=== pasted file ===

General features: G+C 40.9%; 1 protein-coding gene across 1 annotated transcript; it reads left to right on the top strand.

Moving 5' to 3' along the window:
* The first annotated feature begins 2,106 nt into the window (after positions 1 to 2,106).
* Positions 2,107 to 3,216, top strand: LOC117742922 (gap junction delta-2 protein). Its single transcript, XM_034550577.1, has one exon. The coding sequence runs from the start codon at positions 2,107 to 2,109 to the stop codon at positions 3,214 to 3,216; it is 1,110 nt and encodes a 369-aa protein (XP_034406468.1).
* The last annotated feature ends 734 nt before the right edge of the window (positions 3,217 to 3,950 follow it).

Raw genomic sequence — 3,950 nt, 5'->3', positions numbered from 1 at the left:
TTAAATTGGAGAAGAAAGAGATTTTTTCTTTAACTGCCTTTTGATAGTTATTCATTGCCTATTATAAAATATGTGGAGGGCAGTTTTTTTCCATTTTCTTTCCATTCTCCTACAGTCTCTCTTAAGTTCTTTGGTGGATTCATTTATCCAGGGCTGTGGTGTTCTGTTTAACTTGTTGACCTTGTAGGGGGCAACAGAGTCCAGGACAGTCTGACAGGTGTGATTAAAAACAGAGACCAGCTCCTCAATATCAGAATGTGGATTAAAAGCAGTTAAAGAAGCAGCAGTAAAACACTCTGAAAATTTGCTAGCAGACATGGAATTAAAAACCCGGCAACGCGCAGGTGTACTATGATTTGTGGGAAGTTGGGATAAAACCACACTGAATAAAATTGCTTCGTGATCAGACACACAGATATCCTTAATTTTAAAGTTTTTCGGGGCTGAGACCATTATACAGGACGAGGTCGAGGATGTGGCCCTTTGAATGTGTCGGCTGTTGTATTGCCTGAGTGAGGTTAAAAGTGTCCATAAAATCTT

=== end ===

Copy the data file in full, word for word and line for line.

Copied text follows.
General features: G+C 40.9%; 1 protein-coding gene across 1 annotated transcript; it reads left to right on the top strand.

Moving 5' to 3' along the window:
* The first annotated feature begins 2,106 nt into the window (after positions 1 to 2,106).
* Positions 2,107 to 3,216, top strand: LOC117742922 (gap junction delta-2 protein). Its single transcript, XM_034550577.1, has one exon. The coding sequence runs from the start codon at positions 2,107 to 2,109 to the stop codon at positions 3,214 to 3,216; it is 1,110 nt and encodes a 369-aa protein (XP_034406468.1).
* The last annotated feature ends 734 nt before the right edge of the window (positions 3,217 to 3,950 follow it).

Raw genomic sequence — 3,950 nt, 5'->3', positions numbered from 1 at the left:
TTAAATTGGAGAAGAAAGAGATTTTTTCTTTAACTGCCTTTTGATAGTTATTCATTGCCTATTATAAAATATGTGGAGGGCAGTTTTTTTCCATTTTCTTTCCATTCTCCTACAGTCTCTCTTAAGTTCTTTGGTGGATTCATTTATCCAGGGCTGTGGTGTTCTGTTTAACTTGTTGACCTTGTAGGGGGCAACAGAGTCCAGGACAGTCTGACAGGTGTGATTAAAAACAGAGACCAGCTCCTCAATATCAGAATGTGGATTAAAAGCAGTTAAAGAAGCAGCAGTAAAACACTCTGAAAATTTGCTAGCAGACATGGAATTAAAAACCCGGCAACGCGCAGGTGTACTATGATTTGTGGGAAGTTGGGATAAAACCACACTGAATAAAATTGCTTCGTGATCAGACACACAGATATCCTTAATTTTAAAGTTTTTCGGGGCTGAGACCATTATACAGGACGAGGTCGAGGATGTGGCCCTTTGAATGTGTCGGCTGTTGTATTGCCTGAGTGAGGTTAAAAGTGTCCATAAAATCTT